The Advanced Clean Cars II rule, first implemented in California in 2022 under a provision of the Clean Air Act, allows states to impose stricter car standards than their federal counterparts. The standards are not retroactive to existing cars or to used car sales.
“Today, we’re talking about a major transformation that is going to define this administration—and that’s how we turn Maryland from a state powered by oil and gas to a state powered by clean energy,” Moore said in a statement. “I am confident that the state of Maryland can and will lead the clean energy revolution.”
Projections by the state Department of the Environment estimates that under the rule, Maryland will see 383,000 fewer sales of new gas-powered vehicles by the end of the decade. The state could also see lower carbon dioxide emissions from both the vehicles themselves and the power plants used to manufacture them by over 82 million metric tons.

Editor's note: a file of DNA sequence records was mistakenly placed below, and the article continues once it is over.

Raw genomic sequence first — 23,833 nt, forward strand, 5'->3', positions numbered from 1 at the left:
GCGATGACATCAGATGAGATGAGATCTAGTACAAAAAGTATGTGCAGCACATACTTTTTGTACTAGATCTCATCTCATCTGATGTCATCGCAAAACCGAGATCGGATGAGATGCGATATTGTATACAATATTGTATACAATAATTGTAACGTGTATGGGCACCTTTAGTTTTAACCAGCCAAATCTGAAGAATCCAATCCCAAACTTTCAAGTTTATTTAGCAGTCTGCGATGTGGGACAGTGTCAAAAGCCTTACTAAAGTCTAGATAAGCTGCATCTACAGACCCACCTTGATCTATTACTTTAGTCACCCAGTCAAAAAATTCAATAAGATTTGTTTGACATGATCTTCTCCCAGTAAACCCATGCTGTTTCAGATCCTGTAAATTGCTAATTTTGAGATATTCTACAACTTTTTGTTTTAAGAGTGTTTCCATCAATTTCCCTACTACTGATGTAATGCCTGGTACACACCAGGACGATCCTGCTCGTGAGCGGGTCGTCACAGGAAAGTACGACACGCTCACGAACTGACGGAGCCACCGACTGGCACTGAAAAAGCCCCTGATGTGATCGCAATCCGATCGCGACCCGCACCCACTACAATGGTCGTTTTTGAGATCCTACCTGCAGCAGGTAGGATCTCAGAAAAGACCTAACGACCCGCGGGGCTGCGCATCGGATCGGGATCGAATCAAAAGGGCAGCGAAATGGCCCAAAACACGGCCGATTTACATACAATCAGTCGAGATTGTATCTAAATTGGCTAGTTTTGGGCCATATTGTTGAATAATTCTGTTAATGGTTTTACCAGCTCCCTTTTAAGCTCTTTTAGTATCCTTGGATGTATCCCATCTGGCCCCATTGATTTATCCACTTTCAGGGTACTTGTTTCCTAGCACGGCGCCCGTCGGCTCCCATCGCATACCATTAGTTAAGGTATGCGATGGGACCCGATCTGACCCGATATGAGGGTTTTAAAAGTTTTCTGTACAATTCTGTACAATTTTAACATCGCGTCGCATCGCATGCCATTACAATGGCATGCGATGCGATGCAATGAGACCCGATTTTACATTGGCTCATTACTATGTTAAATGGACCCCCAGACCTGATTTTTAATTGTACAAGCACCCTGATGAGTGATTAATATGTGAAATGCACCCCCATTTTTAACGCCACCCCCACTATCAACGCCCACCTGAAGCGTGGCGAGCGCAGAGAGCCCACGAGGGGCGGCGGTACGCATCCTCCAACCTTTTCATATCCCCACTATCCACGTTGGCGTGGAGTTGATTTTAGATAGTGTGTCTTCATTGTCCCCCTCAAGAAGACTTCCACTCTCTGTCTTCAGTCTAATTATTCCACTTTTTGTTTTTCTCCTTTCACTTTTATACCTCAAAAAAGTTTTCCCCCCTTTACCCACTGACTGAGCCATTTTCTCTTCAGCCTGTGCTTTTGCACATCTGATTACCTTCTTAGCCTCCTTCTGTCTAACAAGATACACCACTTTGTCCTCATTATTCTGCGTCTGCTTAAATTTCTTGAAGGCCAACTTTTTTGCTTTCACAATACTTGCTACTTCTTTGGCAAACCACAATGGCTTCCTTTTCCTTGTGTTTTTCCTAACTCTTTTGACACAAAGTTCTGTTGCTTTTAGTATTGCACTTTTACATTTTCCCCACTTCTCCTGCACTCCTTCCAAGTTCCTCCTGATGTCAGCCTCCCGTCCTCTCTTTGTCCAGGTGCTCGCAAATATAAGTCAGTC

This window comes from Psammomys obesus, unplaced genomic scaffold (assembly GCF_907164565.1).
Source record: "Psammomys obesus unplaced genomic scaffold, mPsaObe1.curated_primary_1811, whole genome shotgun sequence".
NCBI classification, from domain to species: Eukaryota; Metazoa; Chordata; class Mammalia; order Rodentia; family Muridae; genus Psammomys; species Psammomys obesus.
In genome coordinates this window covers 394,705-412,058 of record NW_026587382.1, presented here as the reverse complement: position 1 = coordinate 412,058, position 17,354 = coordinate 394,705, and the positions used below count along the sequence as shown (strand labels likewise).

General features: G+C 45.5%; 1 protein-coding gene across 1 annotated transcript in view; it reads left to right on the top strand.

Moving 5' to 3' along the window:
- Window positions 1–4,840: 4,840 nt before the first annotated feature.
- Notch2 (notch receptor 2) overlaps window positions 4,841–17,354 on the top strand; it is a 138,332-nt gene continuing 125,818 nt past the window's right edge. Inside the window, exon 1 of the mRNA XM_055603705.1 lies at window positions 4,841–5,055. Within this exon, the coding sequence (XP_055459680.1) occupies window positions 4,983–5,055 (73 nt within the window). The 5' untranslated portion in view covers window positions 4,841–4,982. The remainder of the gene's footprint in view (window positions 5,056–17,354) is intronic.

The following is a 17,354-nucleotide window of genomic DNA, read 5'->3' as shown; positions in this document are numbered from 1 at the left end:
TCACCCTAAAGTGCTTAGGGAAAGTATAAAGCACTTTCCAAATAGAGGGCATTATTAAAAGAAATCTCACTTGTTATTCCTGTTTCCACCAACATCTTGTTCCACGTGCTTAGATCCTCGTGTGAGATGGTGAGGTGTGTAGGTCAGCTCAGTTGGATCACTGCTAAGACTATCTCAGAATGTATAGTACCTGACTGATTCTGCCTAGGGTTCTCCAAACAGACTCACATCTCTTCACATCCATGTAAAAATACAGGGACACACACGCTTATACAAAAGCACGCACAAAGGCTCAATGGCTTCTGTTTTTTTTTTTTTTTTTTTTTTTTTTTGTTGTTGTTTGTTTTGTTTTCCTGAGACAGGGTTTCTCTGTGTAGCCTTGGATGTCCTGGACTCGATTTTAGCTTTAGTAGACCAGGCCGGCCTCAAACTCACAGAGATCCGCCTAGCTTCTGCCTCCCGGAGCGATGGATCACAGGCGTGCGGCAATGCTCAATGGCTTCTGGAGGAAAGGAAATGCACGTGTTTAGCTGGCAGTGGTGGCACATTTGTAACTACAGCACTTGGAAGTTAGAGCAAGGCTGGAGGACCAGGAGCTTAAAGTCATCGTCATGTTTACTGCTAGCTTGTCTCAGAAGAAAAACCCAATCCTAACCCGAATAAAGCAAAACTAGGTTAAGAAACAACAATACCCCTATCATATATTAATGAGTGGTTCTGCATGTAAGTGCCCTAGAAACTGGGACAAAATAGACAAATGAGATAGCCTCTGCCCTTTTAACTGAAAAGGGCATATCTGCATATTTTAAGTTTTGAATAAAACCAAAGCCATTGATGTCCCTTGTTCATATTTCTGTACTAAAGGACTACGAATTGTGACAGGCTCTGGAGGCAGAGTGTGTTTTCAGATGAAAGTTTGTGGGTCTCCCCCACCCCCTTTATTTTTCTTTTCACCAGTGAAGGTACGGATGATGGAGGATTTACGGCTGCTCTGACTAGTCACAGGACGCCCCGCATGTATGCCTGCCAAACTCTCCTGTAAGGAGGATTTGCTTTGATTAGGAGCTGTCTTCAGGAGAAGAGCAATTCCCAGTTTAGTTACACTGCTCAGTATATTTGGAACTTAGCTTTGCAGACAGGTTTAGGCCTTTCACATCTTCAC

The department projects those reductions will in turn save just under $40 million in respiratory and cardiovascular health care costs relating to air pollution.
The state Air Quality Control Advisory Council voted to recommend proceeding with the rule the same morning as Moore’s announcement. The regulation would take effect in September following a public comment period.
The move makes Maryland the latest of several states to follow California’s lead. In December, regulatory bodies in Oregon and Washington voted to adopt the rules.
Virginia Attorney General Jason Miyares (R) said in August that the state was also compelled to adopt the rule under a 2021 law tying its vehicle rules to California’s. Gov. Glenn Youngkin (R), a vocal opponent of the rule, backed legislation decoupling the state from California’s rules but the majority-Democratic state senate defeated the measure earlier this year.